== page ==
Today, when we encounter the word ‘yultide’, we’re thinking of a Christmastime fireplace or an overwhelming food table with domestic Christmas food and decorations – and gifts. But I dare say, most of us are not well informed about Yule – or Norse yuletide.
The Christmas carol ‘Deck the Halls’ sings ‘Troll the ancient Yuletide carol’ and ‘See the blazing yule before us’. But what are these lyrics referring to – Christmas or not?
Yule lads roasting on an open fire, spirits of the ancestral dead nipping at your nose. It’s indeed the most wonderfully strange time of the year. It’s that time when the sun proverbially turns, prying the coming spring from the cold dead hands of winter darkness. It’s the time when we spend all our money on symbolic trinkets, and open our hearts and doors to friends, family, and fire hazard in great abundance.
Related: Christmas in Scandinavia
A Nordic pagan festival
However, Yule or Yuletide (Yule time) was originally a Nordic pagan festival celebrated from 21 December to 1st January. It was connected with the Germanic Wild Hunt, the Anglo-Saxon Mondranich and the Roman Sol Invictus. The European folklore and mythology surrounding Yule all offer symbols relating to the confrontation of the dark nature as a process of initiation into the light.
My research on the internet has given some insight, some astonishment, lots of laughs, but not least lots of reflection. One article said, “Yule means feast, or maybe wheel.” The Scandinavian word for Christmas is ‘jul’. The Scandinavian word for wheel is ‘hjul’. So, “Yule” can mean either a feast that celebrates the winter solstice or reference a wheel, depending on which country of origin you are speaking. Confusing, isn’t it?
And now it’s Christmas again (or jul, as we Scandinavians call it). This old word is handed down to us across generations from the Old Norse ‘jól’, and Yuletide is widely recognized as the Christmas season. During the Christianization of Europe, we have seen many Christian feasts taking over many of the traditional pagan festivals. In the fourth century, the church decided to celebrate the birth of the Lord Jesus Christ with a 12-day feast called the Epiphany or the Feast of the Nativity. With Christ’s birth seen as conquering the darkness of sin to bring new hope, life and light, it is clear why Yuletide was chosen to correspond to ‘the twelve days of Christmas’ and the feast of Sol Invictus on 25th December (Dies Natalis Invicti) as Christmas Day.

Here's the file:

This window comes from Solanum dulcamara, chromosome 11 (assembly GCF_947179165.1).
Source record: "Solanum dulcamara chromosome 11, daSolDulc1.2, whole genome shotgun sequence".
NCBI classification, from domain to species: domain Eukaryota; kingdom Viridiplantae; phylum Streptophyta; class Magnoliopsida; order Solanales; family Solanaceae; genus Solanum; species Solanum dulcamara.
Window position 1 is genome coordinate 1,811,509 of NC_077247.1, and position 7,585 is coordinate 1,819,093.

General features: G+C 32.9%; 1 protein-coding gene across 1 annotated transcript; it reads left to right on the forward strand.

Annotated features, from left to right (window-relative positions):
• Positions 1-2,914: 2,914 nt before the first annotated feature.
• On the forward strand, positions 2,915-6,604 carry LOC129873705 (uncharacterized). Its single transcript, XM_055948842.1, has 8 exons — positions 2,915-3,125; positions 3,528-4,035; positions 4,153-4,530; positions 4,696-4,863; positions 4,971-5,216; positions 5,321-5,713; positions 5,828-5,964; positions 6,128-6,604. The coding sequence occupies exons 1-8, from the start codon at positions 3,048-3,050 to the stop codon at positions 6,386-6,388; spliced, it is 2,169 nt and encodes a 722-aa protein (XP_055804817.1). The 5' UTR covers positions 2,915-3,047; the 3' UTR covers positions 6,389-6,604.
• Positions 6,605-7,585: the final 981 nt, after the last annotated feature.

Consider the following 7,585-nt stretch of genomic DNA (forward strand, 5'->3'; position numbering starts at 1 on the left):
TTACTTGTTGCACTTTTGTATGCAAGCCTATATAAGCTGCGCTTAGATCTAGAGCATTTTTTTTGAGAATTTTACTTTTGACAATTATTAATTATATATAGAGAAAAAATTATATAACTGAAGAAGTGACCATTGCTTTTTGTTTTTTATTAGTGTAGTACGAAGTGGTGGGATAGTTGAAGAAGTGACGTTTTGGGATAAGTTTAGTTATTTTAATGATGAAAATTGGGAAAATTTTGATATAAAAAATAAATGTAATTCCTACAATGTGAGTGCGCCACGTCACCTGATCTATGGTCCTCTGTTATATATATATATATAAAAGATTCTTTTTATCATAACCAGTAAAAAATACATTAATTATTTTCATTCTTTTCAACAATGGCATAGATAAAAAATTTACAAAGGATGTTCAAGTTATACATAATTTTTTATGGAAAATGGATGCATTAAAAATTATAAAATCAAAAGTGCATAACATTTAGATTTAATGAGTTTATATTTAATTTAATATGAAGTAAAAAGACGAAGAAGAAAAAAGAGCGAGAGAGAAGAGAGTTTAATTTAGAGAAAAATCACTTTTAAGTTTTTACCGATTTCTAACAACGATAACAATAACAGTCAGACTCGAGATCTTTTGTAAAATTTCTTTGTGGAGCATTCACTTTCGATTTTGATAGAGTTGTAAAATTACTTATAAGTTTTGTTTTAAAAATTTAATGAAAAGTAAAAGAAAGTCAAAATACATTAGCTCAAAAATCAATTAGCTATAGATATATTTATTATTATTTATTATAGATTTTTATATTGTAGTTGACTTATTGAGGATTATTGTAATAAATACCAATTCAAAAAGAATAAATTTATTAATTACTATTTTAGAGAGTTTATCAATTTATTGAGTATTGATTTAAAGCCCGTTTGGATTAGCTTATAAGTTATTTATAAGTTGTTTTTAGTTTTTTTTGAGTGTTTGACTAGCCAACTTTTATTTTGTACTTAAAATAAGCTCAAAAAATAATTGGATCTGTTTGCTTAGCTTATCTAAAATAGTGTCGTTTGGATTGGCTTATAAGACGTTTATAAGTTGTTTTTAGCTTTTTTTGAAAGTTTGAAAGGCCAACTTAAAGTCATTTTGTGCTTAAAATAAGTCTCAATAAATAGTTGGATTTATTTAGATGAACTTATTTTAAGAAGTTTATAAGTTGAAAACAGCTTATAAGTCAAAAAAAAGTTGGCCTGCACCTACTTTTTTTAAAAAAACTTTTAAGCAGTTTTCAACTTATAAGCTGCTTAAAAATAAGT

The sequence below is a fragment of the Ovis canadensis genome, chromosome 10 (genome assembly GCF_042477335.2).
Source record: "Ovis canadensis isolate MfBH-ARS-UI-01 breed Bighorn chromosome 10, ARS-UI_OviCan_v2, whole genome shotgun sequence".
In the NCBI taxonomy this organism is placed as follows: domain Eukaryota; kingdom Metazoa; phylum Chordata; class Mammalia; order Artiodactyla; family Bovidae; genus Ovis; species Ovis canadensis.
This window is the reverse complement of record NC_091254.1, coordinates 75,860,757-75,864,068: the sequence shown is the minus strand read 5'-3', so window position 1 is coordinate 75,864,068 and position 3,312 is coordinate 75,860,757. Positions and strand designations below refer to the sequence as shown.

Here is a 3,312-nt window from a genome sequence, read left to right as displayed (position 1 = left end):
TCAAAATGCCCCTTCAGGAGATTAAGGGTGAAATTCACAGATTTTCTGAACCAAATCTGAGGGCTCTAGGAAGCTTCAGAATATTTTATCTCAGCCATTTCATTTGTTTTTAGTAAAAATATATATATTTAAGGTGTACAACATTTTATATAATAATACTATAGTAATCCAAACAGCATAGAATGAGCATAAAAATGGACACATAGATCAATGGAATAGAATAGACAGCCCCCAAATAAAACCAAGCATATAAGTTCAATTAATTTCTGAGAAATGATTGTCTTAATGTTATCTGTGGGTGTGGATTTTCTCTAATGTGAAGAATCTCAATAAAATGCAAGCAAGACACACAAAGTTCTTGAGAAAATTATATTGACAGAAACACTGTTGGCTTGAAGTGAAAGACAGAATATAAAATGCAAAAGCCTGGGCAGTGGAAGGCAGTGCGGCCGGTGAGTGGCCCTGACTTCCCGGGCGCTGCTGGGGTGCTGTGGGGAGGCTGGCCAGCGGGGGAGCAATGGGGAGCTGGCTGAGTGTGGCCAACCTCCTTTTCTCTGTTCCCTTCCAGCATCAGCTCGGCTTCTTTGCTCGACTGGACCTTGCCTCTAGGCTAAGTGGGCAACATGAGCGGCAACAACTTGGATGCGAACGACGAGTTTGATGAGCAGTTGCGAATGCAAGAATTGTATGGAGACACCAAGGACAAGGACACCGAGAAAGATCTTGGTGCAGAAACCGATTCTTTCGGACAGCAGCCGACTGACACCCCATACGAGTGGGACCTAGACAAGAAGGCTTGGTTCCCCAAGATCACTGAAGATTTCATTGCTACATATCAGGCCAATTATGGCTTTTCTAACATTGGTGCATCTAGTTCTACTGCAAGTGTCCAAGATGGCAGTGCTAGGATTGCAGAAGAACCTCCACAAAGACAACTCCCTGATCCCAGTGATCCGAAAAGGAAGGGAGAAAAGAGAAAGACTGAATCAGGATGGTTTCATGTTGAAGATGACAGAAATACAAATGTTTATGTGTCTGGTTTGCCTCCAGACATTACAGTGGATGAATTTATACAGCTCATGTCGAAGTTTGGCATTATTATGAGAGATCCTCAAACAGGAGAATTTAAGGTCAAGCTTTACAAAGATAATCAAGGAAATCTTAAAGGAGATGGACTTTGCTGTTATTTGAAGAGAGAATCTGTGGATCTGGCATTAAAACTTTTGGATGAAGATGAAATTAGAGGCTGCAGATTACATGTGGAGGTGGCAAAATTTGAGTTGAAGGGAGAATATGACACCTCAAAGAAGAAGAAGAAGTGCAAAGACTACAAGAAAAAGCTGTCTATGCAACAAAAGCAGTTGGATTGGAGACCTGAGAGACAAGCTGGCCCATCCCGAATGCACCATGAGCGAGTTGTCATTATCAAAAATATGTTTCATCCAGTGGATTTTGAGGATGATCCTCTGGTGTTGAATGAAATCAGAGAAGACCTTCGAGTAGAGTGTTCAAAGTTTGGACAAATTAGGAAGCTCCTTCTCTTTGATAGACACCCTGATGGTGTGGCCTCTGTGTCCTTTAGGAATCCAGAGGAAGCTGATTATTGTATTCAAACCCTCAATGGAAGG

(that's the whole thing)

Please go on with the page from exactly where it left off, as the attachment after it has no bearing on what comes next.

Time is an important aspect
The Yuletide feast has become much more than just the one time during the cold dark winter months that there was food in excess, Yuletide tradition was really about coping with the excessive darkness and warding off the evil and the nasty spirits it was thought to harbor.
As sure as some birds fly south in the winter, so come articles about the apparent continuity of certain Christmas traditions, like Santa Claus, Christmas trees, and every festive dinner food on the Scandinavian table (though most of them are hardly a century old).
Time is an important aspect of ritual, and I have written this article with a varied audience in mind, for reconstructionists as well as perennialists, or for believers as well as agnostics or atheists. And even if most people don’t care about the origin of the traditions or their association with paganism, it’s just a part of a traditional celebration.
The origins of Yule